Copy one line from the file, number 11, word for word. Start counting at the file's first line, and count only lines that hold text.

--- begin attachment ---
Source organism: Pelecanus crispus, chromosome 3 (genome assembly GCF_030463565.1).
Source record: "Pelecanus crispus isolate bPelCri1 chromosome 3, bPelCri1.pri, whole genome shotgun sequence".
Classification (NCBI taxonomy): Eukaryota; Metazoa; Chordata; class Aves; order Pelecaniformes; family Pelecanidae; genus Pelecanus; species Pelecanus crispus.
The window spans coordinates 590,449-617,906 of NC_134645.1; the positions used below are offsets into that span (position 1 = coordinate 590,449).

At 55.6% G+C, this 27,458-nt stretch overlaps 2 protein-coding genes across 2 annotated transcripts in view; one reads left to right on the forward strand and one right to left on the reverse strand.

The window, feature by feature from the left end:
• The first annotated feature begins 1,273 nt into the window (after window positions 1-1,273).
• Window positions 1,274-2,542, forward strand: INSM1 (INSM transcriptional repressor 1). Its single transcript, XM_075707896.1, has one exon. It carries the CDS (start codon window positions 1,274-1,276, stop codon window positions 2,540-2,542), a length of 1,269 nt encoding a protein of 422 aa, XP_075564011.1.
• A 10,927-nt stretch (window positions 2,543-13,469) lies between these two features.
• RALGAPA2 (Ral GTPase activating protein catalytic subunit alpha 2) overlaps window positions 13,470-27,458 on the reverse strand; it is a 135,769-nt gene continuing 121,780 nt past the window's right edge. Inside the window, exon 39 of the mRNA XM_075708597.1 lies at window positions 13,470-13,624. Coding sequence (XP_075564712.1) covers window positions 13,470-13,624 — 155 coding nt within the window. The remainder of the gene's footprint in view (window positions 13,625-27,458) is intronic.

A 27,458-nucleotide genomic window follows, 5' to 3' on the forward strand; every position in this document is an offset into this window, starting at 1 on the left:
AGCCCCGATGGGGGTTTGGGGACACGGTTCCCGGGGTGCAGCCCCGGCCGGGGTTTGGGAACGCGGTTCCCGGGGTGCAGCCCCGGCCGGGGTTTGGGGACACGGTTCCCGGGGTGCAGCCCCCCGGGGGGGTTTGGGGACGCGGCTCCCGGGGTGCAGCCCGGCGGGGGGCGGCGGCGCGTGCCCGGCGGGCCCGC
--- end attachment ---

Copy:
A 27,458-nucleotide genomic window follows, 5' to 3' on the forward strand; every position in this document is an offset into this window, starting at 1 on the left: